A doctor who recently arrived in the United States from West Africa is being tested for Ebola at Bellevue Hospital in New York City, according to the city's health department.
13:32 Leaks everywhere in St. Louis. Here's a running tally of the denials. » Daily Kos
St. Louis, Missouri: Gateway Arch
After outright refusing to release information being requested by family members of Mike Brown, the teenager shot and killed by police officer Darren Wilson on August 9 in Ferguson, Missouri, strategic leaks of information are now happening almost daily.

In violation of the law, these leaks are eroding public trust and have now gained the attention of Attorney General Eric Holder and the Department of Justice. Holder was reported to be "exasperated" by them and the DOJ released a statement saying:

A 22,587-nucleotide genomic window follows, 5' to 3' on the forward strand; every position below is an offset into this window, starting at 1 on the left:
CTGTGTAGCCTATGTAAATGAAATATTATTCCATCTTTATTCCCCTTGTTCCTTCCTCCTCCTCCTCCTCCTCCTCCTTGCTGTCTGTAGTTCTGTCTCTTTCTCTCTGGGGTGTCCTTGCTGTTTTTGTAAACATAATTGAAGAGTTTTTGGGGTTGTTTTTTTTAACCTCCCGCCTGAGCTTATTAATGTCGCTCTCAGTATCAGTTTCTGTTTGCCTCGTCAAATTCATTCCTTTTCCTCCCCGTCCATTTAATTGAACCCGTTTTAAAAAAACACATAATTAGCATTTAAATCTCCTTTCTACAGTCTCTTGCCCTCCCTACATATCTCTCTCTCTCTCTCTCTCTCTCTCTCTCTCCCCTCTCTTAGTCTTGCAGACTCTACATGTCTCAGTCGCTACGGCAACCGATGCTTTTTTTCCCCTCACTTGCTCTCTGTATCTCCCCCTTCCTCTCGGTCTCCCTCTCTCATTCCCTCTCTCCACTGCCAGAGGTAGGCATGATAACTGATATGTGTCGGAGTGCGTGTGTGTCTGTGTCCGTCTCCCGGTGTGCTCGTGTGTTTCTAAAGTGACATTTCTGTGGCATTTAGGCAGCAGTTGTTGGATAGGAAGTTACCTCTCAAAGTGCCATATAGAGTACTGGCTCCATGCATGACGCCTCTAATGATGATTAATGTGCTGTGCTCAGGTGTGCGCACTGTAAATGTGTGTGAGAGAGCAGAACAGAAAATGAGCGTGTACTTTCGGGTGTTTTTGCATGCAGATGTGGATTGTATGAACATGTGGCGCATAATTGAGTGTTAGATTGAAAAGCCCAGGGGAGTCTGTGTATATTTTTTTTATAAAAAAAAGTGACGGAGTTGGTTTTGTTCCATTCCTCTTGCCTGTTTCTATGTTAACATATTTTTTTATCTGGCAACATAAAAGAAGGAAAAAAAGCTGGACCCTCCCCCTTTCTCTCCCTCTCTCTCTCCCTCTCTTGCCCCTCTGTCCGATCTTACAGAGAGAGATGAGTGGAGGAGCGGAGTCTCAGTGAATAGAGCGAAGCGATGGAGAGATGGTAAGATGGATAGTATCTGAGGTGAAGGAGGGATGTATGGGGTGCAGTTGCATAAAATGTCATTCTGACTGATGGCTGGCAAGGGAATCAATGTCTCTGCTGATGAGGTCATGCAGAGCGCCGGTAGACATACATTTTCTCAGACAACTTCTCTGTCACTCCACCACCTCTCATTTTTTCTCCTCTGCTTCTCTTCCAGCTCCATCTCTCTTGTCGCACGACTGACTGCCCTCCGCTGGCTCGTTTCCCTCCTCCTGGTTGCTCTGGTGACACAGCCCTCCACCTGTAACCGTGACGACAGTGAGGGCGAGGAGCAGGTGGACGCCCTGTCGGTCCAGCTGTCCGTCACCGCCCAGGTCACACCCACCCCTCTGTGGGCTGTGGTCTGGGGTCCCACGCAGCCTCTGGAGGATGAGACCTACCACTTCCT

The department considers the selective release of information in this investigation to be irresponsible and highly troubling. Since the release of the convenience-store footage, there seems to be an inappropriate effort to influence public opinion about this case.
Below, we will keep a running tally of the denials of these leaks and update it regularly.
12:54 Hispanic man delivers absentee ballots in Arizona: Conservatives demand he be killed» Daily Kos
Goal ThermometerThis may be the stupidest conservative panic to come over the transom all year. All. Year.
In the video — which was posted at Glenn Beck’s The Blaze under the headline, “Surveillance video apparently catches guy doing something at the ballot box that left Republican monitor stunned” — Ben Marine can be seen entering the lobby of the polling station in a Citizens for a Better Arizona (CBA) shirt and delivering absentee ballots he had collected. [...]